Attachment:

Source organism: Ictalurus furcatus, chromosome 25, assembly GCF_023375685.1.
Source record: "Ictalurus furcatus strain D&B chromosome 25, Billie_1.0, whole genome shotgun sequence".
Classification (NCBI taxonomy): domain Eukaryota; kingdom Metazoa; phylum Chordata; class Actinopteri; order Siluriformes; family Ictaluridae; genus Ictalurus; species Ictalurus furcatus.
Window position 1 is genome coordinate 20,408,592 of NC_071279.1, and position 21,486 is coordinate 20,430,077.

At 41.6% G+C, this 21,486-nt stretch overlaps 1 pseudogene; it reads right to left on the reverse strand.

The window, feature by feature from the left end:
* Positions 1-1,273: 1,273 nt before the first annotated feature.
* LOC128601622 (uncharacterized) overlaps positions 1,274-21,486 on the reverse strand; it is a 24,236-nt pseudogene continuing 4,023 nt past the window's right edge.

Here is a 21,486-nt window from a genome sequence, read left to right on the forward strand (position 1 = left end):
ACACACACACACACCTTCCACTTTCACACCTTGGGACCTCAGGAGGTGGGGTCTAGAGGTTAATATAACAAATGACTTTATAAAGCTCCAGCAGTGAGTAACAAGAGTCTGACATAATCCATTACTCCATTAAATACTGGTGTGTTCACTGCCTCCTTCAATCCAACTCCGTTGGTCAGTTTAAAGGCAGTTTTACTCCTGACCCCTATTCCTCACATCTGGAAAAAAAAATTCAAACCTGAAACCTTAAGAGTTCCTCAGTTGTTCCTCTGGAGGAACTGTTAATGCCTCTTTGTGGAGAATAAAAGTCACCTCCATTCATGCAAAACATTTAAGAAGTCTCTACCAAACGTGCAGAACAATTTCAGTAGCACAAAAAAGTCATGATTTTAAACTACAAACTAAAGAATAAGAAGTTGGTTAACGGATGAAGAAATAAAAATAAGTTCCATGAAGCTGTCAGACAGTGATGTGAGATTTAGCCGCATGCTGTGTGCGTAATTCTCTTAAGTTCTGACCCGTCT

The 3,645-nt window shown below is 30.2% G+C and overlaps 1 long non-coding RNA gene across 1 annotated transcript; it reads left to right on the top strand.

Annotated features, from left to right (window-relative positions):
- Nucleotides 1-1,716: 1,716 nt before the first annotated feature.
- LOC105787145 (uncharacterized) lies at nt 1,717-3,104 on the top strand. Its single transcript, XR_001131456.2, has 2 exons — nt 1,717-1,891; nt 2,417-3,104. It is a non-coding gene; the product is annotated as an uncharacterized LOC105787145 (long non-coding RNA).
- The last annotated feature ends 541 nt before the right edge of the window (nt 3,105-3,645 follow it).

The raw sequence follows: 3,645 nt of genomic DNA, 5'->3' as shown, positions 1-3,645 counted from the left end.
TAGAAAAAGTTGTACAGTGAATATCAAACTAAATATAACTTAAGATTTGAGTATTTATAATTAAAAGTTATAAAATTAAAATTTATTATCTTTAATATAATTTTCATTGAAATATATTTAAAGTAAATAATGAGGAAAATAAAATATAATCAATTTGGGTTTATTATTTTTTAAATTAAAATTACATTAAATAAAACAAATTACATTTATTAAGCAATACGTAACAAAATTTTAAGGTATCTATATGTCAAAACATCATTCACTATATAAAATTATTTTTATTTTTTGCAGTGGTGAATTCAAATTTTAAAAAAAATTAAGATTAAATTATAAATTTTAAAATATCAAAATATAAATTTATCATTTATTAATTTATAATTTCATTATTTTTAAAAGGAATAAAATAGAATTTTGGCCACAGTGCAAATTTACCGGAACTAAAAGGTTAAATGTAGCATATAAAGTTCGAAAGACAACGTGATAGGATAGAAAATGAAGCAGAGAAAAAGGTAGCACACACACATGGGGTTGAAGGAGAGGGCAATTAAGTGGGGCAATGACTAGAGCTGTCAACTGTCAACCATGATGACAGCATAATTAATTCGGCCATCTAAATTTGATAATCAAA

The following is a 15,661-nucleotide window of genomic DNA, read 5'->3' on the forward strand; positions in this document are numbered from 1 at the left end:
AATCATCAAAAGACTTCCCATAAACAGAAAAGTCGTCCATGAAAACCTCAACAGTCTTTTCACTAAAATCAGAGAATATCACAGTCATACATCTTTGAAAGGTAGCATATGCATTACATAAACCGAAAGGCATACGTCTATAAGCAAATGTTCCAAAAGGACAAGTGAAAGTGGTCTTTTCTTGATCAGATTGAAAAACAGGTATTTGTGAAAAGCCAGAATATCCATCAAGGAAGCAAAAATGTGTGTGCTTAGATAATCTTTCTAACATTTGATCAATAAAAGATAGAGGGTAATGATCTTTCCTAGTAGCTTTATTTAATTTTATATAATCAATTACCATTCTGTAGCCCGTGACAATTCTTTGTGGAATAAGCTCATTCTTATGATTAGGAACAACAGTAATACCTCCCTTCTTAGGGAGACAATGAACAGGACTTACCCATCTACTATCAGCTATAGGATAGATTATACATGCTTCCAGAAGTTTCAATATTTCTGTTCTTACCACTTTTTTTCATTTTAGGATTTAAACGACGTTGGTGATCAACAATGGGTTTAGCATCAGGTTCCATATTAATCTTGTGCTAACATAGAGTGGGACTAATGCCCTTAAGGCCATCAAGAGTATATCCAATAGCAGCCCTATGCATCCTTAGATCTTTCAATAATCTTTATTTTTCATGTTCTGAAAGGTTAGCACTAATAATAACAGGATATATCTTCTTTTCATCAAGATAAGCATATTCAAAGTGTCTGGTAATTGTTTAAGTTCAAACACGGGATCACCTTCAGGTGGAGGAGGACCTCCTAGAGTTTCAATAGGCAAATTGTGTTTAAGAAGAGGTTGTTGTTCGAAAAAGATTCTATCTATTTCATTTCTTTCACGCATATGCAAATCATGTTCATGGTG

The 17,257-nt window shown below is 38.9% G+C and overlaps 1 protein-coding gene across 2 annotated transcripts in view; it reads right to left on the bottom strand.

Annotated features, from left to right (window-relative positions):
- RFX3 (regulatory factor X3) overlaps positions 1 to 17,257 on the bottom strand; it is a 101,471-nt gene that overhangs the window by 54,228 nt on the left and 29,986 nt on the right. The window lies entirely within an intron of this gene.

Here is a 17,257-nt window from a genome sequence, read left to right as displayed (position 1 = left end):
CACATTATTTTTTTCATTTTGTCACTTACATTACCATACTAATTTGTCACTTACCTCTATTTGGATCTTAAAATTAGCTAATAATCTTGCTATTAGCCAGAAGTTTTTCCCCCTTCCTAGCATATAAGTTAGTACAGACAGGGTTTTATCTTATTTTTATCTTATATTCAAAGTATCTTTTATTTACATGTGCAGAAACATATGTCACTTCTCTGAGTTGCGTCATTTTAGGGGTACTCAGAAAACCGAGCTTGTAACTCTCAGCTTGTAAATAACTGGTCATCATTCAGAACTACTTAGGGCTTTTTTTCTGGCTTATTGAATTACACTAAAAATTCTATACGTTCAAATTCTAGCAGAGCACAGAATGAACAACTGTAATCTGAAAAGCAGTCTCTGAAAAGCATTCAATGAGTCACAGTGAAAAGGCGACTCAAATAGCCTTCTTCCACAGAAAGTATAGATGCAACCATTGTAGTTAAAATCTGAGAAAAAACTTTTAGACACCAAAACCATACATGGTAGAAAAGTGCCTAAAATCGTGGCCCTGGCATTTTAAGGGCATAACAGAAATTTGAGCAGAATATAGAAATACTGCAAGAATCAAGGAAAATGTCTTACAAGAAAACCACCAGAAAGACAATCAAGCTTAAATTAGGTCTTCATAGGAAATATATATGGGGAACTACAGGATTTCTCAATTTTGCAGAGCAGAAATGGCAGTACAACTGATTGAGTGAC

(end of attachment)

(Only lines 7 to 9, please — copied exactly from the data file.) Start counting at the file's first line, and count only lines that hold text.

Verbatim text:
* Positions 1-1,273: 1,273 nt before the first annotated feature.
* LOC128601622 (uncharacterized) overlaps positions 1,274-21,486 on the reverse strand; it is a 24,236-nt pseudogene continuing 4,023 nt past the window's right edge.

Here is a 21,486-nt window from a genome sequence, read left to right on the forward strand (position 1 = left end):